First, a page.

"Well, I've got good news and I've got bad news. Which do you want first?"
Gwen had just walked into Mark's hospital room and was taking off her damp raincoat. "Since I'm still standing," she said, "give me the good news first."
"I've wrangled a three day pass for this weekend," he announced with a triumphal grin. "That means I won't have to report back here until Monday morning. Do you think you can handle that situation?"
The smile on her face showed her pleasure with the announcement. While they had already arranged to spend this weekend together, it was just for the usual Friday and Saturday night. With Mark getting a three-day pass, they'd also have all day Sunday plus Sunday night.
Of course, she'd have to come up with some excuse for not coming home as planned on Sunday afternoon. And she knew getting up for class on Monday morning would be brutal. But none of that mattered. It was a small price to pay for having an extra day with Mark.
"Oh, that's great! Don't worry about me, I'll be there.” Giving him a quick kiss, she sat down in the bedside chair and unzipped her knee high boots. "Okay, I'm sitting down now. So what's the bad news?"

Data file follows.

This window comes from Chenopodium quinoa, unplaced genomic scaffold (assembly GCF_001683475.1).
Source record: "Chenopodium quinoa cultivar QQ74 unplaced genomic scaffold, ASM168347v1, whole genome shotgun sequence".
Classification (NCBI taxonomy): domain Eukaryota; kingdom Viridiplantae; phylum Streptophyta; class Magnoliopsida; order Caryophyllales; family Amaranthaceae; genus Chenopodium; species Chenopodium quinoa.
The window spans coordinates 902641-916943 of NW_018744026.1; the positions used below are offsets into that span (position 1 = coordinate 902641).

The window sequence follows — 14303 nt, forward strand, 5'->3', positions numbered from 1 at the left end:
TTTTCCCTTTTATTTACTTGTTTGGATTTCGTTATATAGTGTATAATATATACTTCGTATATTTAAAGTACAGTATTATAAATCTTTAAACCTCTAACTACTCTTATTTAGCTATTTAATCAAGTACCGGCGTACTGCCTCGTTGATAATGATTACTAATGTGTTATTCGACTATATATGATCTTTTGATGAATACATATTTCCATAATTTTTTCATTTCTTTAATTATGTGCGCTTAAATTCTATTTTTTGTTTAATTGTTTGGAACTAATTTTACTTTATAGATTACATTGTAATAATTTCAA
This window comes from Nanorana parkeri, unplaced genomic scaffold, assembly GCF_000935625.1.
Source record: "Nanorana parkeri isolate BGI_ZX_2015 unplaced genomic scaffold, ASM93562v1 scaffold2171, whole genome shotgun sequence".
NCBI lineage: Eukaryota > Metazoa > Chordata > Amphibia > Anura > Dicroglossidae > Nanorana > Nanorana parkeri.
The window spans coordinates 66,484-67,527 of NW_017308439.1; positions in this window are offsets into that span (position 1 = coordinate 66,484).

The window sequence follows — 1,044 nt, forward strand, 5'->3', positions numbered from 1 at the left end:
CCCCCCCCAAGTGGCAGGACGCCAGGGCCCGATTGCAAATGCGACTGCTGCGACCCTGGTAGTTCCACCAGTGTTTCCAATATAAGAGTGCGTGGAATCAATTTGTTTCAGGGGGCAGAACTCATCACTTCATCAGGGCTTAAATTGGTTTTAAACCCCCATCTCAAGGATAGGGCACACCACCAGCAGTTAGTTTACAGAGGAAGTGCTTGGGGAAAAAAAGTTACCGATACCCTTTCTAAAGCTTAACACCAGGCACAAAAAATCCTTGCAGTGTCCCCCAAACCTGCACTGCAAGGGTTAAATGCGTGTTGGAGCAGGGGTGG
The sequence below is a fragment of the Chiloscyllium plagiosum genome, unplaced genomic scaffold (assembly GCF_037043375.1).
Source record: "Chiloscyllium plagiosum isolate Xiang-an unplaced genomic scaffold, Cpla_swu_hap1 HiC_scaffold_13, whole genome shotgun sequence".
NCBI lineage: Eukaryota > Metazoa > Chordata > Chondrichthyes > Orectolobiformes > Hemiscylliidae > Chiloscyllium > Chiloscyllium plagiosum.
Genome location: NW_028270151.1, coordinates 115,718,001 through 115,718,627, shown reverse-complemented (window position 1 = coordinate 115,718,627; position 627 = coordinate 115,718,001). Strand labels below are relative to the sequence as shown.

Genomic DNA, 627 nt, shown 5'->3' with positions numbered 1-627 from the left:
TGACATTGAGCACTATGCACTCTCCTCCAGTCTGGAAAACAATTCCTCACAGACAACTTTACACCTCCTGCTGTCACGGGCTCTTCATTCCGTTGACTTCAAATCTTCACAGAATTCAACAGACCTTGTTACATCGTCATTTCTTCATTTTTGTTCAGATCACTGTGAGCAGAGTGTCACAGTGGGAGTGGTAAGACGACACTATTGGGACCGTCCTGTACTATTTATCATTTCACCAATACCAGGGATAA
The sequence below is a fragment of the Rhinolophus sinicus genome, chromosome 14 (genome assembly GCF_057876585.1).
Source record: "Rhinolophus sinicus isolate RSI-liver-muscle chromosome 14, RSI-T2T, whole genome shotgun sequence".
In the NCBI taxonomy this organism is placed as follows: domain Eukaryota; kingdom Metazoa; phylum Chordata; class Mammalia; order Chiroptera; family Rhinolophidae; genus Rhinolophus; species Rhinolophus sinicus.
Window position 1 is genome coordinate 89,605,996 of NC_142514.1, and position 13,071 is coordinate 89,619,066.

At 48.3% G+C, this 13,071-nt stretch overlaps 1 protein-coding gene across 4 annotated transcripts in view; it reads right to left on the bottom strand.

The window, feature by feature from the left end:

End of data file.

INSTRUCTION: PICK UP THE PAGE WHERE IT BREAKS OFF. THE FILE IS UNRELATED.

"I won't be able to take you to Bill Taylor's party at the Tavern on the Green," said Mark, giving her an apologetic look. He was referring to a fancy dress affair celebrating the 20th anniversary of Taylor's magazine.
"Today, the good doctor decided I could leave for home a lot sooner than we expected, like next week. But I'll still have to come back the first week of January."
Gwen struggled to keep the smile on her face. She didn't care about missing the party. To her, the idea of going to that type of function had always been more intimidating than exciting.
Mark's leaving town earlier than expected was a disappointment but not a surprise. What upset her was hearing him say he didn't 'have' to come back until January.
After all the time they'd spent together, after all they had done together, he seemed to have no interest in hurrying back to her. It seemed like all he cared about was not 'having' to return until January.
Don't be such an idiot, she told herself. Anyone would rather be home than in a hospital room. Still, she couldn't escape feeling let down.
Mark misinterpreted the unhappy look that flickered across Gwen's face. "I'm sorry about the party and all that, but I promise to make it up to you with a special weekend."
That sounded a little better, she decided, and forced a smile. "What did you have in mind?"
"Well, while I'm still counting on making extensive use of our hotel room," he said with a comical leer, "I've actually made plans for doing a few other things, such as catching a couple of plays. So you might want to bring along a nice dress or two, although underwear is optional and very much discouraged."